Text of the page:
Wednesday, April 09, 2008

the trouble with the pipeline....

In February Council resolved to oppose the pipeline until claimed water savings could be demonstrated, we are yet to see details of these savings.

In March Council resolved that our submission to the PIA seek a construction zone easement limited to 10 metres.

The panel hearings are currently underway as part of the process in response to the Project Impact Statement (PIA) released for the North South (Sugarloaf Interconnector) Pipeline. I have so many concerns in relation to this project it's difficult to know where to start. I attended the Shire presentation to the hearing at Yering on 8th April where the following matters were highlighted as significant, outstanding and unresolved issues:
  1. The PIA relies very heavily on further detailed reports to finalise the works, this makes it very difficult to respond adequately and curtails the ability of the Shire (or the community) to respond comprehensively to the project
  2. The further reports alluded to have not been completed so cannot be commented on by either the shire or the community
  3. There is a need for an independent audit group to be established to oversee the implementation of the project
  4. There is a need for a comprehensive communication strategy; to date communication about the project has been a major shortfall
  5. Construction and final easements are massive, currently construction easements are anticipated to be 30mts with final easements being 15mts
  6. It is still not clear whether the project will apply for planning permits through the shire or the minister will amend the planning scheme to exempt the project from planning scheme requirements
  7. Loss of significant stands of vegetation, both in forested areas (Toolangi State Forest) and on roadside reserves
  8. Fragmentation of habitat and impact on many threatened species
  9. Loss of food and shelter for fauna and disturbance of breeding habits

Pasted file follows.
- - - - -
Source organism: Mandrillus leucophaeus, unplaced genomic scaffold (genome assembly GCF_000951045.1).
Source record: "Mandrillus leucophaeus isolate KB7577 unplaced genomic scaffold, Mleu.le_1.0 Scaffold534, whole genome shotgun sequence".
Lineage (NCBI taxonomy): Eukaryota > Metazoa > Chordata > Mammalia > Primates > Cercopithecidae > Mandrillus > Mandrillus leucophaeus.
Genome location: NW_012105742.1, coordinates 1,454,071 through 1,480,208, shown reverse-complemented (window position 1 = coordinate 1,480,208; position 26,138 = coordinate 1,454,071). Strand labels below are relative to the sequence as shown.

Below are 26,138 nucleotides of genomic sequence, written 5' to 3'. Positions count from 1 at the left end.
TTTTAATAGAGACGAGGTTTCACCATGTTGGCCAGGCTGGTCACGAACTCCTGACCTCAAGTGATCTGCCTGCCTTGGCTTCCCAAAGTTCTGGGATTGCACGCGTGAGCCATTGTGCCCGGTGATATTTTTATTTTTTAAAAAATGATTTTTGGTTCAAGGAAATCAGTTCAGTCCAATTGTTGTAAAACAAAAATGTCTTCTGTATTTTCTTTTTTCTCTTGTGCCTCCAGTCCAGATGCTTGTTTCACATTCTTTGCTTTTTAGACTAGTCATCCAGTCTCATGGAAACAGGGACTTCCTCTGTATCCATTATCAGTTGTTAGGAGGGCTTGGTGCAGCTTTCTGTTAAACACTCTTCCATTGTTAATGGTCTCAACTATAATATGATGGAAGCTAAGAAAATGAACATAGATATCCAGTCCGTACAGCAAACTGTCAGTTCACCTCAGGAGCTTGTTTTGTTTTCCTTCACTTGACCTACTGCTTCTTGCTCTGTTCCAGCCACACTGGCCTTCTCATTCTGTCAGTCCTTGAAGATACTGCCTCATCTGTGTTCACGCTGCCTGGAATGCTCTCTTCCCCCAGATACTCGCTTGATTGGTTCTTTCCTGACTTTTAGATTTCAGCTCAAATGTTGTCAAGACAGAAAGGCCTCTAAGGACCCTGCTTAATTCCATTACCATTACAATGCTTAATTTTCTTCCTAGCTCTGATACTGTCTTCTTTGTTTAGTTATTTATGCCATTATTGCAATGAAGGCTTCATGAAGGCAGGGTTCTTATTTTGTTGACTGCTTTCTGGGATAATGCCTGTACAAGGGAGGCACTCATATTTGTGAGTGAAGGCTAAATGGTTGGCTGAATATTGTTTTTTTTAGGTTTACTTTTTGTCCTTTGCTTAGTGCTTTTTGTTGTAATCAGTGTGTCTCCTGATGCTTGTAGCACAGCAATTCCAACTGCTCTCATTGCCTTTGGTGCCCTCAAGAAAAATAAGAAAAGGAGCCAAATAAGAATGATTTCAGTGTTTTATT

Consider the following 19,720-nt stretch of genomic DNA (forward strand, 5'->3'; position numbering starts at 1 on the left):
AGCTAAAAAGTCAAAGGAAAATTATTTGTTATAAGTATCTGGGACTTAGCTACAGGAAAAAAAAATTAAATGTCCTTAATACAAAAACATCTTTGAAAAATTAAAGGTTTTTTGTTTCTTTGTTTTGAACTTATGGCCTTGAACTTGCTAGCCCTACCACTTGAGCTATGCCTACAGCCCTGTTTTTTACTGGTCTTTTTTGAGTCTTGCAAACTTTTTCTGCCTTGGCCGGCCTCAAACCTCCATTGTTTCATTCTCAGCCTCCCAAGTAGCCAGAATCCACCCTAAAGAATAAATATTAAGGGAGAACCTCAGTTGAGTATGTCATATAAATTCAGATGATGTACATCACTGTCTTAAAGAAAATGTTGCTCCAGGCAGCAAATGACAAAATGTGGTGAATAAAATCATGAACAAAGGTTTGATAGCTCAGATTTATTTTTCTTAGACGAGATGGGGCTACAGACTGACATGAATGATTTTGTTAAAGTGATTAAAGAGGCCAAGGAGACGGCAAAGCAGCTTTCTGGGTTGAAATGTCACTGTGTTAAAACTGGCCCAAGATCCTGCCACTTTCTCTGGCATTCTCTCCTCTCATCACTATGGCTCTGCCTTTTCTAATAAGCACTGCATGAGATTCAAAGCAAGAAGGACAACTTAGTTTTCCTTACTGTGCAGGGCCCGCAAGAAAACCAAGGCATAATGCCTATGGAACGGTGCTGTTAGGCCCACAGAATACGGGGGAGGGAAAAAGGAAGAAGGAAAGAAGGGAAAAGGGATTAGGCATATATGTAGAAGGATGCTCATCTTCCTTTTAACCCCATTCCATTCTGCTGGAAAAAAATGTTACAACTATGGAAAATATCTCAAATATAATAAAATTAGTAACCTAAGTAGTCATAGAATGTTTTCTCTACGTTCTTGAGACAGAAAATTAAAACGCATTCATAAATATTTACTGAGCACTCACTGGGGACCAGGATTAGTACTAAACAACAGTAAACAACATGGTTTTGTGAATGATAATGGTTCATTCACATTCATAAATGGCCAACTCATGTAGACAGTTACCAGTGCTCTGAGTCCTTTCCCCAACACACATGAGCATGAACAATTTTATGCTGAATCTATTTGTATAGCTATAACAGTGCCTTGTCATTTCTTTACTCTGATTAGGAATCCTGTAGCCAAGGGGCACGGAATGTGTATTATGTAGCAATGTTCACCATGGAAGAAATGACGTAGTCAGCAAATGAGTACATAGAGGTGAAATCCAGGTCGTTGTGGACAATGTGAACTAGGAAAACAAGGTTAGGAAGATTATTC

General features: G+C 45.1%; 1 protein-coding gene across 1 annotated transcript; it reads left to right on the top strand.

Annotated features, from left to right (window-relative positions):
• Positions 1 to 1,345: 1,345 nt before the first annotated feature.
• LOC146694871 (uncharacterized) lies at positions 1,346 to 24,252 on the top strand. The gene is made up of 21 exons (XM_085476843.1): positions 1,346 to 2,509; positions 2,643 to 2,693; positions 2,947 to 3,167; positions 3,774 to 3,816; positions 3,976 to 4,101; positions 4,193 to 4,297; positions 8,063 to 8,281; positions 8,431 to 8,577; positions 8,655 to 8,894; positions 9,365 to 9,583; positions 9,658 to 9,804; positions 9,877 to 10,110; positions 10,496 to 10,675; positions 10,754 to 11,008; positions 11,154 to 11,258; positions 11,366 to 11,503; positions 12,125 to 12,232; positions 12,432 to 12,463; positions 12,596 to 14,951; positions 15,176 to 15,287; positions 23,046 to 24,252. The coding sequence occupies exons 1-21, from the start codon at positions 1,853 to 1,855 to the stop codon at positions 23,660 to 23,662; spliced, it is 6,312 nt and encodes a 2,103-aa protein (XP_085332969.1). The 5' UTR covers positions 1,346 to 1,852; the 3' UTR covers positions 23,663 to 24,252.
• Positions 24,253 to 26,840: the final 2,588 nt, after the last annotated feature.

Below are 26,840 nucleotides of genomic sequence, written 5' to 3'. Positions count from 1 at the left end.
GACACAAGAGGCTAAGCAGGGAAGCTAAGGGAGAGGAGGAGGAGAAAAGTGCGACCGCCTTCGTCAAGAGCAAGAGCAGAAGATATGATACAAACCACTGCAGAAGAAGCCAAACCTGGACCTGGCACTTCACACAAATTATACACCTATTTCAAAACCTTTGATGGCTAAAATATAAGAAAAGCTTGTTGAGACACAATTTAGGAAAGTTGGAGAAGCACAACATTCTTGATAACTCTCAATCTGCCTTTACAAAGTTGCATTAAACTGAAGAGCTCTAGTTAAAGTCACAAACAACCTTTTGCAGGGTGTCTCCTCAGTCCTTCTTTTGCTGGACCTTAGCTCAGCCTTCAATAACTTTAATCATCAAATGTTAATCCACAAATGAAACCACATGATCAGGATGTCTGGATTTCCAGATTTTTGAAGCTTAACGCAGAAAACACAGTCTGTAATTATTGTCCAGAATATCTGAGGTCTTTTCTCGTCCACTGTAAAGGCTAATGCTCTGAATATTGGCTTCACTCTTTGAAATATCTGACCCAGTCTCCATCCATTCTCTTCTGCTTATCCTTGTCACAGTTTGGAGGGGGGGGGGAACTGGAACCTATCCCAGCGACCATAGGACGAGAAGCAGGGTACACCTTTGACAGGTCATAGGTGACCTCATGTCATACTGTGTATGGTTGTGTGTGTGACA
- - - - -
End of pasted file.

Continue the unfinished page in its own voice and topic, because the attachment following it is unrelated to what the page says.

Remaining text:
10. Loss of canopy and understorey connections for fauna
  11. Irreplaceable loss of large and medium old trees
  12. Significant levels of construction traffic, noise and dust
  13. Little consideration to compensating the broader community for impacts which go beyond direct compensation to affected landowners
  14. Lack of detail with regard to proposed crossing methods for the 187 waterway crossings
  15. Lack of assessment of all waterways, the 144 waterways that have been assessed have only been via roadside inspection and there has been no consideration that assessments have been undertaken during a period of extended drought
  16. Energy required to pump water - this should be renewable energy
  17. The sustainability assessment gives far too much weighting to economic impacts (at 60%), the weighting should be equally distributed between environment, social and economic impacts
  18. Shire roads will deteriorate with construction traffic movements, estimated at 40,000 over the life of the project without including minor traffic movements estimated at around 10,000 traffic movements
  19. There has been little effective communication and liaison between the Alliance (project managers) and the Shire, this needs significant improvement
  20. Where will the excess fill be dumped?
  21. Will the roads and roadside assets (drains, signs and bus shelters) be reinstated after the project?
  22. Will dust suppression be applied to unmade roads, temporary access roads, stockpiles and disturbed areas?
  23. How adequately will traffic be managed during construction?
  24. Will the project operate 7 days a week?
  25. Will the pipeline be at a depth to allow for future council underground drainage?
  26. The impact on tourism will be great, currently tourism brings in around $330 million to the region, how will the community be compensated for both short and long term impacts?
  27. The value of agricultural production in this region (wine industry) is currently valued at $235mil per annum, 30% of this production is within 5 kilometers of the planned pipeline route

This list is by no means exhaustive, there are many matters of concern, this list highlights some of the local concerns. It does not begin to address alternate sources of water for Melbourne or the broader issues in relation to water security for Victoria.

When our Minister for Tourism claims there will no effect on tourism, he is wrong. Should this project go ahead, I hope the Minister takes the time to visit affected communities, brings his wallet and makes up for the shortfall that will happen as a consequence of this project.

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